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fall in

fall in
F f
your advertise can be here

Transcription

    • US Pronunciation
    • US IPA
    • UK Pronunciation
    • UK IPA
    • [fawl in]
    • /fɔl ɪn/
    • /fɔːl ɪn/
    • US Pronunciation
    • US IPA
    • [fawl in]
    • /fɔl ɪn/

Definitions of fall in words

  • verb without object fall in to drop or descend under the force of gravity, as to a lower place through loss or lack of support. 1
  • verb without object fall in to come or drop down suddenly to a lower position, especially to leave a standing or erect position suddenly, whether voluntarily or not: to fall on one's knees. 1
  • verb without object fall in to become less or lower; become of a lower level, degree, amount, quality, value, number, etc.; decline: The temperature fell ten degrees. Stock prices fell to a new low for the year. 1
  • verb without object fall in to subside or abate. 1
  • verb without object fall in extend downward; hang down: Her hair falls to her shoulders. 1
  • verb without object fall in to become lowered or directed downward, as the eyes: My eyes fell before his steady gaze. 1

Information block about the term

Origin of fall in

First appearance:

before 900
One of the 4% oldest English words
before 900; Middle English fallen, Old English feallan; cognate with German fallen, Old Norse falla; akin to Lithuanian pùlti to fall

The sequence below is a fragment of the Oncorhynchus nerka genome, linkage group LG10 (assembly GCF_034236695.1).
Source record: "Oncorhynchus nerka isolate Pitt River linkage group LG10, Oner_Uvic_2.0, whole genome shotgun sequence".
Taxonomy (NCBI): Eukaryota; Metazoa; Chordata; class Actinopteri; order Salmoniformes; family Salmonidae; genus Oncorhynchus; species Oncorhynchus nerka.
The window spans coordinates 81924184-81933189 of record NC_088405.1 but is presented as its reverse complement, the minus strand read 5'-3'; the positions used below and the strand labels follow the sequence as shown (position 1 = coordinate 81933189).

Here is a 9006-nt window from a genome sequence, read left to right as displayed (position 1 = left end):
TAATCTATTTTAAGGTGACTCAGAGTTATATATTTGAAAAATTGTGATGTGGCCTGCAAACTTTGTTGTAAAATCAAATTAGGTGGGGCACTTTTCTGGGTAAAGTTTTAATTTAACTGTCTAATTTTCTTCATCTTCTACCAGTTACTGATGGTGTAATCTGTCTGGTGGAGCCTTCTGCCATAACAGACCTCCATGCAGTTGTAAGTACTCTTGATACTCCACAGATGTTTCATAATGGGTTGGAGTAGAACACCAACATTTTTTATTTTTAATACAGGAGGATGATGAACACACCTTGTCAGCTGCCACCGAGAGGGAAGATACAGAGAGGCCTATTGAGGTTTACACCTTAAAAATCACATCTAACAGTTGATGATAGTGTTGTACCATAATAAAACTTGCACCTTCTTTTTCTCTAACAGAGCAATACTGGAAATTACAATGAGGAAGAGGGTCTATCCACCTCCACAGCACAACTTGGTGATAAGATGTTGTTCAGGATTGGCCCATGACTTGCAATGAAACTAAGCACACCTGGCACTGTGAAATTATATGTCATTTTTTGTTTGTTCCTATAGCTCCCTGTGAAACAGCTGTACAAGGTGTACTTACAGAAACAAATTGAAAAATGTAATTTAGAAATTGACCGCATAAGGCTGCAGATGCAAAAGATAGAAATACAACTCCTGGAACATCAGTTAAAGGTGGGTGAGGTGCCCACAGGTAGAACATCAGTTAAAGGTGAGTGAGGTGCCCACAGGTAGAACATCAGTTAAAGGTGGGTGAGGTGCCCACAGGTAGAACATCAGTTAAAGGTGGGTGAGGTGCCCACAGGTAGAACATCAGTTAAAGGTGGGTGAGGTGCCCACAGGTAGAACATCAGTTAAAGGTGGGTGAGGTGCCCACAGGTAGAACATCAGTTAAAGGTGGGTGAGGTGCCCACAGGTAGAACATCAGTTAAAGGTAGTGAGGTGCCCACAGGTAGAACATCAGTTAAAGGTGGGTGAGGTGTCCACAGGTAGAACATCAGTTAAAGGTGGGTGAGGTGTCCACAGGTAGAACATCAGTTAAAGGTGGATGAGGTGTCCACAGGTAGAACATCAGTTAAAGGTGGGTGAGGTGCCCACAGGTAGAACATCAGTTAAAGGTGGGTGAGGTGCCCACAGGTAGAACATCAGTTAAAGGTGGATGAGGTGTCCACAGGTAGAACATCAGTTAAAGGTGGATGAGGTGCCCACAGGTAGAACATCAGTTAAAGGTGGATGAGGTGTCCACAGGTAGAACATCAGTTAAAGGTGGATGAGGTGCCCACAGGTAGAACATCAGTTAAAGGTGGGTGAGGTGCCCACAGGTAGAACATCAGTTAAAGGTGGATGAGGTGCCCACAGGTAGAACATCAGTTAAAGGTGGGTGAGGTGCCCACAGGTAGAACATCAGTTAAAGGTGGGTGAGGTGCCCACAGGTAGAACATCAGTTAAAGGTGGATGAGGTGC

Historical Comparancy

Parts of speech for Fall in

noun
adjective
verb
adverb
pronoun
preposition
conjunction
determiner
exclamation

fall in popularity

A common word. It’s meaning is known to most children of preschool age. About 99% of English native speakers know the meaning and use the word.
Most Europeans know this English word. The frequency of it’s usage is somewhere between "mom" and "screwdriver".

fall in usage trend in Literature

This diagram is provided by Google Ngram Viewer

Synonyms for fall in

verb fall in

  • landEdwin Herbert, 1909–91, U.S. inventor and businessman: created the Polaroid camera.
  • appear — If you say that something appears to be the way you describe it, you are reporting what you believe or what you have been told, though you cannot be sure it is true.
  • visit — to go to and stay with (a person or family) or at (a place) for a short time for reasons of sociability, politeness, business, curiosity, etc.: to visit a friend; to visit clients; to visit Paris.
  • reach — to get to or get as far as in moving, going, traveling, etc.: The boat reached the shore.
  • turn up — to cause to move around on an axis or about a center; rotate: to turn a wheel.

Antonyms for fall in

verb fall in

  • hide — Informal. to administer a beating to; thrash.
  • conceal — If you conceal something, you cover it or hide it carefully.
  • disappear — to cease to be seen; vanish from sight.
  • fail — to fall short of success or achievement in something expected, attempted, desired, or approved: The experiment failed because of poor planning.
  • lose — to come to be without (something in one's possession or care), through accident, theft, etc., so that there is little or no prospect of recovery: I'm sure I've merely misplaced my hat, not lost it.

See also

Matching words

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